History of CCE

Cornell Cooperative Extension of Suffolk County's 100th year Anniversary from CCE Suffolk on Vimeo.


Cooperative Extension Service is established. The 1862 Morrill Land Grant Act established the Land Grant System. The 1914 Smith-Lever Act established the Extension system “to aid in diffusing among the people useful and practical information...”


The Long Island Vegetable Research Farm is established on Sound Avenue in Riverhead, providing a facility to conduct crop research.


Home Economics Bureau established in Suffolk County... renamed Family and Consumer Sciences (now known as Family Health and Wellness) in 1993.


4-H started in Suffolk in 1936. Clubs for young people were initially geared toward preserving rural interests. Boys experimented with crop and livestock production and girls learned about cooking and sewing. As the almost exclusively rural landscape changed to include urban and suburban communities, 4-H evolved providing relevant projects, still research-based and affiliated with land-grant universities.


Suffolk County Farm Bureau split, creating Cooperative Extension Service which provided research-based information to farmers to help them maximize their production, and the Long Island Farm Bureau which acted in an advocacy role


Our Expanded Food and Nutrition Education Program (EFNEP) emphasizes the nutritional content of foods, food shopping and preparation, and food safety. The particular needs of limited-resource families with children are addressed in many of our programs while nutrition education programs for families with young children can also be found at local libraries and in schools.


The horticultural diagnostics lab is established in Riverhead, expanding to the Bayard Cutting Arboretum site in 1998. The labs provide reliable outlets to identify problems with trees, lawns, and shrubs, and expert information.


CCE assumed management of the Suffolk County Farm in Yaphank, an original working farm. The historic Almshouse Hay Barn is being restored thanks to grants. The Farm is a popular site for families and school groups, as well as a venue for CCE’s annual fundraiser PumpkinFest. Youth education programs are offered for pre-K to 12th graders and for those with special needs.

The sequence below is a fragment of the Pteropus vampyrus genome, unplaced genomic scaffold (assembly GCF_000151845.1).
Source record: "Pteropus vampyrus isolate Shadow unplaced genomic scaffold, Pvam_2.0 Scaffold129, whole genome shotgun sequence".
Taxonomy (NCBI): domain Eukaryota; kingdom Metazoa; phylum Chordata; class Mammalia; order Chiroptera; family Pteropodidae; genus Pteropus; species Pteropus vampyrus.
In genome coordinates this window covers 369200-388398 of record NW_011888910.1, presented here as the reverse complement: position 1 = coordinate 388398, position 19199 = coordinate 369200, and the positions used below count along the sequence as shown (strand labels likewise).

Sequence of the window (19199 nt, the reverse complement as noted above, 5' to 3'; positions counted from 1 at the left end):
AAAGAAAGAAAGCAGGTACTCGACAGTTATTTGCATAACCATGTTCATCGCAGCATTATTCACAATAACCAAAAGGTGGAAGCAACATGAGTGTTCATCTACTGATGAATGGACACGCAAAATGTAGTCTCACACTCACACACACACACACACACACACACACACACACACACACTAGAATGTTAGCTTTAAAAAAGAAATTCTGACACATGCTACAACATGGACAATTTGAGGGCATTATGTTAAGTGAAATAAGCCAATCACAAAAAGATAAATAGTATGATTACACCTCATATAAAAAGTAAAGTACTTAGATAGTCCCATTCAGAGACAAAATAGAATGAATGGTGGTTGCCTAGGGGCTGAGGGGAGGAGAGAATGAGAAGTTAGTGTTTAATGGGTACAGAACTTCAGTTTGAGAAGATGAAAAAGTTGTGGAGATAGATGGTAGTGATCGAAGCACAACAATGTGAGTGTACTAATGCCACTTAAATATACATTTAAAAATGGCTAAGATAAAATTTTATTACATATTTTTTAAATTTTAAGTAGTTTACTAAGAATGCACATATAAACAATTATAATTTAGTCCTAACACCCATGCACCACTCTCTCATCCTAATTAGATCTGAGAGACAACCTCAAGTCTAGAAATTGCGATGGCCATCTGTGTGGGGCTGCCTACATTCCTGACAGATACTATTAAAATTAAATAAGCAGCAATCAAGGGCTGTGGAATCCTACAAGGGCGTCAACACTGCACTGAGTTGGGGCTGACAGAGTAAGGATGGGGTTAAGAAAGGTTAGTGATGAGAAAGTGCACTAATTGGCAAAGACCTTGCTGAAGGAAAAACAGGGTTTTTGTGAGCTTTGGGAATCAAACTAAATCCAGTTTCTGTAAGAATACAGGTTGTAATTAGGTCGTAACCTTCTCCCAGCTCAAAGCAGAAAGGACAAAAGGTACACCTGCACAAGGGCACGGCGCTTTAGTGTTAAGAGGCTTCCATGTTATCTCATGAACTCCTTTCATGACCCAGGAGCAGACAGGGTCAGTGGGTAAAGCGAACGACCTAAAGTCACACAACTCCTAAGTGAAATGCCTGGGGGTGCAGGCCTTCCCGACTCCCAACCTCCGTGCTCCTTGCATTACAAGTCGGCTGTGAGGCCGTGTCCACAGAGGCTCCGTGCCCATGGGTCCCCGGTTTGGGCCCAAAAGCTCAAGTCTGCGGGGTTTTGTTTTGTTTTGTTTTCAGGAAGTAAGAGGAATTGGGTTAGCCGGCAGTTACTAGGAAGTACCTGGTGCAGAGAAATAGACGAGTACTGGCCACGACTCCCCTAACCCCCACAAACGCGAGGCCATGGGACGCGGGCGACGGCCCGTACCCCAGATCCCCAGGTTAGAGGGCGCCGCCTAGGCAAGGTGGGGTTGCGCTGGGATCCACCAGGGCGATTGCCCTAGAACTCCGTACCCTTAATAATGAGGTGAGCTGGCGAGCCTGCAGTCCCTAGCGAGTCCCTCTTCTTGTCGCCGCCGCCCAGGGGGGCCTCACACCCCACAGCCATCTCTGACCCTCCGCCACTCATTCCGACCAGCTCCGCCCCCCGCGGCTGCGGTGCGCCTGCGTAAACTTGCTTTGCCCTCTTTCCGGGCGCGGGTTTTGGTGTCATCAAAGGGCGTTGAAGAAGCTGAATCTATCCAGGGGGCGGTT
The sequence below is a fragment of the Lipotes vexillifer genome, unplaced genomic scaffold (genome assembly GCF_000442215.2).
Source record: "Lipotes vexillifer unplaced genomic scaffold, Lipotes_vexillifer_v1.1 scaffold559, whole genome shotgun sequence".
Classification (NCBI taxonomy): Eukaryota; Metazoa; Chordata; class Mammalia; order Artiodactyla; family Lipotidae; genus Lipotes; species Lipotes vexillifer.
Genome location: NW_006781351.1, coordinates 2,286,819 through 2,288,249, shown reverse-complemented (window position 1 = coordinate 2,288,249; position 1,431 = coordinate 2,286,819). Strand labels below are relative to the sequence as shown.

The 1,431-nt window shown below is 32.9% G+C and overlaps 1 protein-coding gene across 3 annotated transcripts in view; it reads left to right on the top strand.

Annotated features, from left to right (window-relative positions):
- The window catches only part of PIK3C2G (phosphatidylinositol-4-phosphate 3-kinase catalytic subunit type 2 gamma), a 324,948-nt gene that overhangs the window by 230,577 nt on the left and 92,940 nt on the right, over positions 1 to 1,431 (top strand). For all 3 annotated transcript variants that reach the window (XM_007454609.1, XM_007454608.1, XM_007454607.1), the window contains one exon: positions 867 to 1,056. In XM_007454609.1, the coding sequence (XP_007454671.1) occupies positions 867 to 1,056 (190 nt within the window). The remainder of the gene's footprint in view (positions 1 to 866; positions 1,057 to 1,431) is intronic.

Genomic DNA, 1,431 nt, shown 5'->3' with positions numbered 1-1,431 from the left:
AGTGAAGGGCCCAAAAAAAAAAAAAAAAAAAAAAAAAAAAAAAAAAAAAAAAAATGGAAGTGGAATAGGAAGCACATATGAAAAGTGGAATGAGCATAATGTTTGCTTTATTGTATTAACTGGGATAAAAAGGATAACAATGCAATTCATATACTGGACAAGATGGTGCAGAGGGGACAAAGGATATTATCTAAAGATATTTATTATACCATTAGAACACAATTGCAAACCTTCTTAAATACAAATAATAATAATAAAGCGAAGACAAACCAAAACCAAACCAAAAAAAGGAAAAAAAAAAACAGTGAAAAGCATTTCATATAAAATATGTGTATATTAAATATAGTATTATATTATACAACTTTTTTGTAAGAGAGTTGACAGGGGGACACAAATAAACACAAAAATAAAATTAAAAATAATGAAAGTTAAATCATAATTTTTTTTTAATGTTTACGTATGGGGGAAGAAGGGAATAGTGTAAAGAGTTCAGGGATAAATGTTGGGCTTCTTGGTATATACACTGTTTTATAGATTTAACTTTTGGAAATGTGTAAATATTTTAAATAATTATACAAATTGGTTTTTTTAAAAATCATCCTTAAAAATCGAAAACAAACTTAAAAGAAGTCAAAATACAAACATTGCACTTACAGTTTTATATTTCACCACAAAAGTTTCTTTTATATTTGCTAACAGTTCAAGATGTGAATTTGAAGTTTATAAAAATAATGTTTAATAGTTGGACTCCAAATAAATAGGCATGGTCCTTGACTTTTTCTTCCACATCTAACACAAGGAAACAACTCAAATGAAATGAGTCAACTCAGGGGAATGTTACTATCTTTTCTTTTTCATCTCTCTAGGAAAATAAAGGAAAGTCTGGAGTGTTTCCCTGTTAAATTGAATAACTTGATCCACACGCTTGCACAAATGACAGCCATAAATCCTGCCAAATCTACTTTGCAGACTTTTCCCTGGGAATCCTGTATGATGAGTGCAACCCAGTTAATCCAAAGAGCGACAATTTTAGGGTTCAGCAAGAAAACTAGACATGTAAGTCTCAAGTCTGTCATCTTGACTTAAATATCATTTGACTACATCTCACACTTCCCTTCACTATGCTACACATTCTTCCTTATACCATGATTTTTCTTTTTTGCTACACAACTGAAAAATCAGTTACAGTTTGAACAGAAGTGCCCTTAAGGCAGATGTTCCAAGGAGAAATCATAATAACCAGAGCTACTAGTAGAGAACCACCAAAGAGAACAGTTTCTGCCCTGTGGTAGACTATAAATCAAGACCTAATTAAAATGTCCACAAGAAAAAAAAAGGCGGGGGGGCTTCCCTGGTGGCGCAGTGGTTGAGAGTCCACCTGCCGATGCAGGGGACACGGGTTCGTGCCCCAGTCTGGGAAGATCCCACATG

The Master Gardener Program is established in Suffolk County. Master Gardeners have given over 125,000 volunteer hours back to Suffolk communities through gardening programs in schools, towns, churches, and in county facilities.


The Spring Gardening School is offered for the first time, providing workshops and information to Suffolk gardeners.


Marine Sciences Program became part of CCE, becoming known and respected internationally with projects designed to bring back Long Island’s eelgrass and shellfish populations, as well as provide a public education program on stormwater runoff.


CCE educators provide accurate information to the public about HIV and AIDS, addressing groups throughout Suffolk County.


The Marine Center at Cedar Beach in Southold is incorporated into CCE’s Marine Program. In the late 1990s the Vanderbilt Museum site in Centerport is realized bringing education programs to western Suffolk.


The Children’s Garden is started at the Farm, continuing to be a popular program for Suffolk’s youngest gardeners.


Diabetes education grants are approved, enabling educators to work with the Department of Health to provide prevention, early detection, and management information to thousands of county residents. The Diabetes Resource Coalition of Long Island is recognized as a regional community coalition for diabetes prevention by the State of New York Department of Health Diabetes Prevention and Control Program.